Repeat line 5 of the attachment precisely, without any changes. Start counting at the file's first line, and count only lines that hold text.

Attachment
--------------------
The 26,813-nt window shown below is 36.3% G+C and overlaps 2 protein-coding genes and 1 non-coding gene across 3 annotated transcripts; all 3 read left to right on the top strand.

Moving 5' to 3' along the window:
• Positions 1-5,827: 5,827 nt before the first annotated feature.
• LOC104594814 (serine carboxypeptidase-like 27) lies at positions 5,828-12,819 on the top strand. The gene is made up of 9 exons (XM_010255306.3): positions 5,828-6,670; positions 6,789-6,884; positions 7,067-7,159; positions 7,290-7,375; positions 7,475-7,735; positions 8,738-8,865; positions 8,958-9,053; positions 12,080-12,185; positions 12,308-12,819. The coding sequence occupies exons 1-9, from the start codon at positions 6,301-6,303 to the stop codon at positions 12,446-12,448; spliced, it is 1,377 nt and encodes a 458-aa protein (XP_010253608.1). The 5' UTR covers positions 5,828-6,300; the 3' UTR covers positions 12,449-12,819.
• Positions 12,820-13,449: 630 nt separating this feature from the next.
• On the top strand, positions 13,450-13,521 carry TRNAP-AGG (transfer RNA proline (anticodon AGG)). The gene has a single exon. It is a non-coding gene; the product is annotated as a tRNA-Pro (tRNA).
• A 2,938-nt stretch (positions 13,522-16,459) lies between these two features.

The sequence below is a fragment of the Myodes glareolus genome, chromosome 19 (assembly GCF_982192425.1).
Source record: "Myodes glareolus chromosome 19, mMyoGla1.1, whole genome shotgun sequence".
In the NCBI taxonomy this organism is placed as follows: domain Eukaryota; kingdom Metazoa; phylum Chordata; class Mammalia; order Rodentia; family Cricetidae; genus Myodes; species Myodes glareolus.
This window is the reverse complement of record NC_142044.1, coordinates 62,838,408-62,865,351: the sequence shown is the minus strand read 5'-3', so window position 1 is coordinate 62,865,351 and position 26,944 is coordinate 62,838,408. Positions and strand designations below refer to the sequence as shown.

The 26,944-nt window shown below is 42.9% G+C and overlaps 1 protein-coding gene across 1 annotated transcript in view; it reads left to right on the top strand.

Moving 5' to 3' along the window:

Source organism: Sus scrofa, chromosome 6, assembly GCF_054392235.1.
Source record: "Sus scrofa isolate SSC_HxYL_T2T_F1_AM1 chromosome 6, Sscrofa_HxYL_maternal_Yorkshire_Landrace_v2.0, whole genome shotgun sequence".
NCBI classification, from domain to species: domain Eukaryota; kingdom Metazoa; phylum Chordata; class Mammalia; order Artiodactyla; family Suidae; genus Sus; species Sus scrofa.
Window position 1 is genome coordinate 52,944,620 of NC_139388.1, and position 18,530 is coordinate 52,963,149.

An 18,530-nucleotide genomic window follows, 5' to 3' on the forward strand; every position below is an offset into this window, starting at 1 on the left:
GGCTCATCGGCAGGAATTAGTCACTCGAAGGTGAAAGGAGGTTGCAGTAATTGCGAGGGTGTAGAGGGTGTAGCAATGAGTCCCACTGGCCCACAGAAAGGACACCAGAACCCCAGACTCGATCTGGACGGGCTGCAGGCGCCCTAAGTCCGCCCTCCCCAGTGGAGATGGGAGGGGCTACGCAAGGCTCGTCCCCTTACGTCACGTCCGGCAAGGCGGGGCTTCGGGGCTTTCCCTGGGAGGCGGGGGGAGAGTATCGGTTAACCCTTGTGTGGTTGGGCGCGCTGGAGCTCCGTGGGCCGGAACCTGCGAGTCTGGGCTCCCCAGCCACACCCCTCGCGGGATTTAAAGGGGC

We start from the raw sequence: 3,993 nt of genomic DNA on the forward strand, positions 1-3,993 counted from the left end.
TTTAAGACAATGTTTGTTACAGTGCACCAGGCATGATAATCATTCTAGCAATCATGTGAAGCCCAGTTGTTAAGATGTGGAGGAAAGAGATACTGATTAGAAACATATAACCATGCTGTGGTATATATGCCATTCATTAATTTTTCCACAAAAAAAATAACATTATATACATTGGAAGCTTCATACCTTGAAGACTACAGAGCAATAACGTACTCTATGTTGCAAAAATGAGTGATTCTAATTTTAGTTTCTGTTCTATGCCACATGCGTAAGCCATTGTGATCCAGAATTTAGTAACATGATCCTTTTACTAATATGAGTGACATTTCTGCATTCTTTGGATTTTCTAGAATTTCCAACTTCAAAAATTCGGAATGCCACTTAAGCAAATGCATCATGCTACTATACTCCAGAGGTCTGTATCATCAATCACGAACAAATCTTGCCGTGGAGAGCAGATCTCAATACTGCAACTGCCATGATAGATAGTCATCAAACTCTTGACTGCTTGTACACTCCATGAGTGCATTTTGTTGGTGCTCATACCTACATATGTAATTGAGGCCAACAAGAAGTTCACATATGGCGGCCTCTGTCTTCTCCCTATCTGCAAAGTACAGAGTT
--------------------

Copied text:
• Positions 12,820-13,449: 630 nt separating this feature from the next.